In an effort to address the difficulties of publishing academic writing and writer’s block for professors, Binghamton University’s Writing Initiative’s Campus-Wide Writing Support (CWWS) and Faculty Outreach hosted a workshop titled “Professors as Writers” on Thursday in Glenn G. Bartle Library.

The CWWS was established by the University to help faculty develop critical thinking skills with writing as a facet of disciplinary learning, according to its website. The initiative offers one-on-one consultations with faculty, class visits and demonstrations and collaborations with departments, among other resources.

The workshop emphasized three major points: the importance of getting started, becoming comfortable with messing up and writing with an open-ended process. The open-ended writing process, which supports writing freely for a set amount of time instead of a set number of words, was practiced during the workshop.

BU requires all undergraduate professors to publish work or research. This writing requisite can create difficulties for professors, especially those who don’t produce academic work frequently.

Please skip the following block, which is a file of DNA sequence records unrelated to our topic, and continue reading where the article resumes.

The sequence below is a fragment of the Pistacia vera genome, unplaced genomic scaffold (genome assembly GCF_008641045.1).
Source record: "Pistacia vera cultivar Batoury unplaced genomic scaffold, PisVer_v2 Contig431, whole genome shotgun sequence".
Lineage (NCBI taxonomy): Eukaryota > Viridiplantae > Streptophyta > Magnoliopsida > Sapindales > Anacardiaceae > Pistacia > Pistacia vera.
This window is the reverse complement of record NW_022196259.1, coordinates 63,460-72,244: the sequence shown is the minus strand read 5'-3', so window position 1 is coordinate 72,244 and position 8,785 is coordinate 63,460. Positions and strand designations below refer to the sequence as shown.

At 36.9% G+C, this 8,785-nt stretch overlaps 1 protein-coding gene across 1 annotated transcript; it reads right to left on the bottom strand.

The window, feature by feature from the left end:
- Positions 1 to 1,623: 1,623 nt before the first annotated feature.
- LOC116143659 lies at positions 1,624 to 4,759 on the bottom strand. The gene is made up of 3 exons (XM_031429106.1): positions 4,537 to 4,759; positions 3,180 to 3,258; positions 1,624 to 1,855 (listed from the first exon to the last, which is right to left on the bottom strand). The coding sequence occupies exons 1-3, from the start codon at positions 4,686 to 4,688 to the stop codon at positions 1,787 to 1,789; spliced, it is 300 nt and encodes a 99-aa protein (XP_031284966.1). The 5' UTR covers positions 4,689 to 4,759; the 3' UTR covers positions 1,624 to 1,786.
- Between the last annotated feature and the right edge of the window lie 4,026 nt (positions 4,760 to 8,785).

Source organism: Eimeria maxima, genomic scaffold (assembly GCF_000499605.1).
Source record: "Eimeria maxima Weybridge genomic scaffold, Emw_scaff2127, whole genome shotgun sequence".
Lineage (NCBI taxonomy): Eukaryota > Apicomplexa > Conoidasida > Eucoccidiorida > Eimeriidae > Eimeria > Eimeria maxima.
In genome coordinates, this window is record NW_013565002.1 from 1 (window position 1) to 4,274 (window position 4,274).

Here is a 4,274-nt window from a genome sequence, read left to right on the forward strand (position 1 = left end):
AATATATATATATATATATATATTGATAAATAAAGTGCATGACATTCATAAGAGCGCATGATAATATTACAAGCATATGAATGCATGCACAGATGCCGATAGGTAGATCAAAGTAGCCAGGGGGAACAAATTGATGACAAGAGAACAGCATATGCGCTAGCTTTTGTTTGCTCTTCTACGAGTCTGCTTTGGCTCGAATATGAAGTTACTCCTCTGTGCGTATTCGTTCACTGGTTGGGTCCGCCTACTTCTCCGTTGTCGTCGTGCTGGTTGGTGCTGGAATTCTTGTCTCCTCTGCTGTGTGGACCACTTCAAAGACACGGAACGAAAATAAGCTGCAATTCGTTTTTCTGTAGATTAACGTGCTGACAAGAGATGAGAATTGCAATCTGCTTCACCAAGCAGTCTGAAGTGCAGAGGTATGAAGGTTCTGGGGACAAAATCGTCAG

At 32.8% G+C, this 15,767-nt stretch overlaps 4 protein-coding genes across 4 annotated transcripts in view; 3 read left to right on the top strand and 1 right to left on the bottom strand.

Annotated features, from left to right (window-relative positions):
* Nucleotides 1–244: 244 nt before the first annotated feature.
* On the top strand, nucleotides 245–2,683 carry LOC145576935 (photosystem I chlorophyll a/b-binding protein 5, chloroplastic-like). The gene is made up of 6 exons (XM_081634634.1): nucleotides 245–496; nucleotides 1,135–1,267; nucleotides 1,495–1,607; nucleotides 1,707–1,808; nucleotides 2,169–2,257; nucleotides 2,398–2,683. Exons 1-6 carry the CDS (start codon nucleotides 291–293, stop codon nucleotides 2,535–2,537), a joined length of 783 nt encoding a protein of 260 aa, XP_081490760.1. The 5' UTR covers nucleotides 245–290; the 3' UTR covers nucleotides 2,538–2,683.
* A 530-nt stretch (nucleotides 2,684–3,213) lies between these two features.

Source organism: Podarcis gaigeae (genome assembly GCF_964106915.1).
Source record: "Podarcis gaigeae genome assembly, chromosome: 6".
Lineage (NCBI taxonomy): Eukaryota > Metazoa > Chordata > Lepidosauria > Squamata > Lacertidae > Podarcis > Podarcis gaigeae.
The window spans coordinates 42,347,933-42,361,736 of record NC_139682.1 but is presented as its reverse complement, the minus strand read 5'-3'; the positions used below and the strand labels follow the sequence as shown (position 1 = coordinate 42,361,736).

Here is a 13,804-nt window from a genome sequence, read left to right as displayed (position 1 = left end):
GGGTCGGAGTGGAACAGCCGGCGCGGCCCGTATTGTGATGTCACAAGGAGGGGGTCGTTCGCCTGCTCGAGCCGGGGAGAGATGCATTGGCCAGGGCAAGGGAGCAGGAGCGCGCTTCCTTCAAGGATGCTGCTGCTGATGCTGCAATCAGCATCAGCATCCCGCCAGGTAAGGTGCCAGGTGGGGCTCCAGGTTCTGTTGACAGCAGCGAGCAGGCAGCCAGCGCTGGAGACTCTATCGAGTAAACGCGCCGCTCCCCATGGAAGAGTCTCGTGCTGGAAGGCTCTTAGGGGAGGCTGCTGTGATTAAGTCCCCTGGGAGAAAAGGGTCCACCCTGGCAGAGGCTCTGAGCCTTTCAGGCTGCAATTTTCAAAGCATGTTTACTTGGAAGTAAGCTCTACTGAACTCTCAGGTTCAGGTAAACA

Robert Danberg, coordinator of CWWS, led the workshop and had the attendees write for three minutes about whatever came to mind when they thought about their fears and difficulties with writing. One of the attendees, Clarice Kelleher, a chemistry lecturer at BU, said she wrote about her difficulty with vocabulary when producing academic writing.

“I went to a talk recently and I didn’t know a lot of the terminology being used,” Kelleher said. “I run into these writing blocks often because I have a fear of sounding dumb.”

Another BU chemistry lecturer in attendance, Benjamin Turnpenny, said he wrote about external pressures and the need for support from other people.

“I feel pressure from the need to publish academic work,” Turnpenny said. “I think it would help to ask people who are in a similar situation, like [Kelleher], to see how they’re doing things.”

Danberg included an article written by Maria Konnikova for The New Yorker in the workshop. The article, titled “How to Beat Writer’s Block,” mentions the importance of becoming comfortable with writing.

“It’s useful to escape from external and internal judgment,” Konnikova wrote. “Such escapes allow writers to find comfort in the face of uncertainty.”

The workshop turnout — two professors — was less than Danburg had expected. He said the low attendance is symptomatic of professors not wanting to admit they may need help with writing.

“Professors don’t show up because they think they should know how to do it already,” Danberg said.

Danberg ended the event with a reminder that published work is not as simple as it seems.

“Think about a movie and of all the things hiding outside of camera view that the viewer does not see,” Danberg said. “Don’t mistake writing with having no work; don’t forget all of the things hiding out of view.”